QUESTION: On settlements, the Peace Now is reporting that settlers in the West Bank are continuing construction of settlements despite the moratorium that even Netanyahu has imposed.
MR. TONER: This is not the same thing that was raised yesterday with East Jerusalem?
QUESTION: No, no, I’m talking about the West Bank, not in East Jerusalem.
MR. TONER: Right, right, right. Well, again, I mean, the Peace Now is discussing settlements in – this is what you’re referring to?
QUESTION: Yeah, I mean, I can’t remember where in the West Bank, but it’s violating the moratorium according to Peace Now.
MR. TONER: Right, but –
QUESTION: Would you urge Netanyahu to enforce his own moratorium?
MR. TONER: Well, exactly. I mean, the Israeli Government has announced its moratorium and we believe it’s enforcing it and that these are individual cases.
QUESTION: I’m ready for a thank you.
QUESTION: You met the guy in Pakistan?
MR. TONER: We did. We had consular access to him.
MR. TONER: Not much to say, obviously, because of Privacy Act waiver considerations, but –
QUESTION: Did they ask him to sign a Privacy Act waiver?
MR. TONER: He has not signed one. I don’t know –
QUESTION: Was he asked?
MR. TONER: I do not know the answer to that, Matt.
QUESTION: Can we find out? Because I’m just – every time one of these cases comes up –
MR. TONER: Yeah, I –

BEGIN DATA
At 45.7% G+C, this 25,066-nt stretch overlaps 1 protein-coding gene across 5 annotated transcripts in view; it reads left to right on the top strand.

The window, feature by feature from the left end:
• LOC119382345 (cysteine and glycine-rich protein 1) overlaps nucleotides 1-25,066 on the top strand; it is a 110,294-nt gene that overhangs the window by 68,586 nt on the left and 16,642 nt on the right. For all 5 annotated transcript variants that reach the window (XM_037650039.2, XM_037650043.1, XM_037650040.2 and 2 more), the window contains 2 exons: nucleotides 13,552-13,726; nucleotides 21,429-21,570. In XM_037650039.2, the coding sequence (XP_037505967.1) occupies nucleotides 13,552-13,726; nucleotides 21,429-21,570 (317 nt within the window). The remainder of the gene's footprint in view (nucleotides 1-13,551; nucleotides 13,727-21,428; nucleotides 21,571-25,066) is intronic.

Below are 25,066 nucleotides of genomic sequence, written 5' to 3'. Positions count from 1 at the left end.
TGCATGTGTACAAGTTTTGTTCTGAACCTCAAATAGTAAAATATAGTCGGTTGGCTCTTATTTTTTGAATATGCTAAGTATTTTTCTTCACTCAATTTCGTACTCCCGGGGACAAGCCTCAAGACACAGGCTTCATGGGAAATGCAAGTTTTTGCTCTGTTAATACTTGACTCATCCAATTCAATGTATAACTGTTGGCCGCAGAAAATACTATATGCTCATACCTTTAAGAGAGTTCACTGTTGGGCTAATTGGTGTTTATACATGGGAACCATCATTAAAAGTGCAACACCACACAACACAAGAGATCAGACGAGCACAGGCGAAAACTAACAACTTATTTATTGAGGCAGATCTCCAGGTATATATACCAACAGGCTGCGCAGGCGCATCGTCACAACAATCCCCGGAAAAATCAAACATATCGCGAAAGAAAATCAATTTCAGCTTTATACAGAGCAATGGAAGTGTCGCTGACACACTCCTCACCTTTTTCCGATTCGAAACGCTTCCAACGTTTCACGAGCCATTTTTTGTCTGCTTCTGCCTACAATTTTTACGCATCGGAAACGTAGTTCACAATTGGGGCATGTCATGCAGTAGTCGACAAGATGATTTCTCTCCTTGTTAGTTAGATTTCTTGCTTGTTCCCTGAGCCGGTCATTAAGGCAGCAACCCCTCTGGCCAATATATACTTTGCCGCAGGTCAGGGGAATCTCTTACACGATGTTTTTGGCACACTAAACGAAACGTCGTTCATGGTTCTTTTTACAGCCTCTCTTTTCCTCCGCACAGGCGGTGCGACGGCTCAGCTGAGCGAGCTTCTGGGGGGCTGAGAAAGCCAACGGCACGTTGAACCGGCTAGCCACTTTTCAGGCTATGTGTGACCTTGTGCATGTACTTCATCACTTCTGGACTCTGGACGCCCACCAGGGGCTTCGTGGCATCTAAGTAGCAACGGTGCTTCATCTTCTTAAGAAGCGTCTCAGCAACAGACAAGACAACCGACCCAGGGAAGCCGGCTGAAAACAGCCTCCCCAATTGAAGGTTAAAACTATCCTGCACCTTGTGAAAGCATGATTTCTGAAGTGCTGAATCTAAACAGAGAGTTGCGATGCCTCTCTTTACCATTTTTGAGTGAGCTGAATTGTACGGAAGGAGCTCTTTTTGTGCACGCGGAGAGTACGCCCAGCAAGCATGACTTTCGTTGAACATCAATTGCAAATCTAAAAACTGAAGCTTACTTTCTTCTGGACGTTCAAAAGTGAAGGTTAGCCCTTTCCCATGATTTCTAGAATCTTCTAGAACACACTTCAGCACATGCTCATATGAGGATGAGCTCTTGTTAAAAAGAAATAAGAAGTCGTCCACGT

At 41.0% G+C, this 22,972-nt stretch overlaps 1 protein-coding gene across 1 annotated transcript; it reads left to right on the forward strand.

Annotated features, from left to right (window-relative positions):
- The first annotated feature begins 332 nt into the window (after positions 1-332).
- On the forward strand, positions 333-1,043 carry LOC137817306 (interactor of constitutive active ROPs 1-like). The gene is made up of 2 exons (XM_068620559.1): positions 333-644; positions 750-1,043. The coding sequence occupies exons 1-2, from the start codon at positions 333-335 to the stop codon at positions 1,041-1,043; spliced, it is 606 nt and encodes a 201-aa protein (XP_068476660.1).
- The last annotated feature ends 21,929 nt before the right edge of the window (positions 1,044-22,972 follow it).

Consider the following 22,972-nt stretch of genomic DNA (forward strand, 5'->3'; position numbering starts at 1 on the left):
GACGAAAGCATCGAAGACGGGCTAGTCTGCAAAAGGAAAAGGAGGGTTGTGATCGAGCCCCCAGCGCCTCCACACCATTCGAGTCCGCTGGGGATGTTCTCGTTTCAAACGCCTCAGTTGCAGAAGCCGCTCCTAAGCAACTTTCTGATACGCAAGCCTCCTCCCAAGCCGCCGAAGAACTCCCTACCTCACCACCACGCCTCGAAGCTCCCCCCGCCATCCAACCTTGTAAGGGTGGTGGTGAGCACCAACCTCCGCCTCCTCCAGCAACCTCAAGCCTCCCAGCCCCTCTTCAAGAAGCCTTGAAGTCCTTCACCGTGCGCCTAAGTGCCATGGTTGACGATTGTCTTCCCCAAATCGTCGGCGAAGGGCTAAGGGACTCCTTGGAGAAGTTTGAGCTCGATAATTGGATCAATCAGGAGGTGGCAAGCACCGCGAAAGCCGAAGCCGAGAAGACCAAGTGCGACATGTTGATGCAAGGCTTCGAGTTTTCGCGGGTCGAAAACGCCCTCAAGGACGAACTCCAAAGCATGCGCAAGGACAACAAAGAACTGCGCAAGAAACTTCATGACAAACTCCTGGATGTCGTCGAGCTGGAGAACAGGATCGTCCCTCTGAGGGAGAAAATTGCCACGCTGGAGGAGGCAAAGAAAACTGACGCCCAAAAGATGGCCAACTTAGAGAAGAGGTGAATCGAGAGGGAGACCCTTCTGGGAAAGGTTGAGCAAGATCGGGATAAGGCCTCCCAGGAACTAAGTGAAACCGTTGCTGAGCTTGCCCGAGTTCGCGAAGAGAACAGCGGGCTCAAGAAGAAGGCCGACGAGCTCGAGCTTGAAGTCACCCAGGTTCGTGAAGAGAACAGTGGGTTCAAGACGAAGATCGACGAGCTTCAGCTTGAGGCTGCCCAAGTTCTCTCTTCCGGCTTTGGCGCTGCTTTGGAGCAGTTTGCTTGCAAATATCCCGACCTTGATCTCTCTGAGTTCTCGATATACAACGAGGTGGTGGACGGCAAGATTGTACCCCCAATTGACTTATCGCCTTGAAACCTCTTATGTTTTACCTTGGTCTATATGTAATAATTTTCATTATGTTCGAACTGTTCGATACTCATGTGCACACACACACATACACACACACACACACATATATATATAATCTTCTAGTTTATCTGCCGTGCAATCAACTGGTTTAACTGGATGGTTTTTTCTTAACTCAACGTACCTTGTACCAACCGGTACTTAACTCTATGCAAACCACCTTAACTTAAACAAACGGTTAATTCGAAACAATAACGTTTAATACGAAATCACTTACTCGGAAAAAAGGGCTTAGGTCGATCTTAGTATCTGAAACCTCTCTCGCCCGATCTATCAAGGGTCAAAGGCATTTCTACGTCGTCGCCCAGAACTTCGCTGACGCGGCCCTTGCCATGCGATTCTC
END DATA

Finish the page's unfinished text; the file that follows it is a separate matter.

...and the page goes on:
QUESTION: — I’m getting really tired of this Privacy Act.
MR. TONER: I recognize that.
QUESTION: And also his brother is, like –
MR. TONER: I agree.
QUESTION: — doesn’t shut up.
MR. TONER: I agree.
QUESTION: And told us basically everything about the consular meeting – about what your consular official told him about the meeting. So he didn’t give us –
MR. TONER: Sure.
QUESTION: — the name of the person that briefed him, which is fine, but if the family is going to tell us everything that the consular person told you, it might be better for you to tell us so that there’s no game of telephone. You know what I mean?
MR. TONER: Well, Elise, I recognize your concerns, but –
QUESTION: So where are they meeting?
QUESTION: I guess I can watch CNN.
QUESTION: But is it – no, but it is really a Privacy Act waiver if – is it really the Privacy Act if we’re just, like, getting from a third, like — you know what I mean? I’m not sure necessarily that anybody has asked him to sign a waiver, I guess.
MR. TONER: Our understanding is he did not sign the Privacy Act waiver.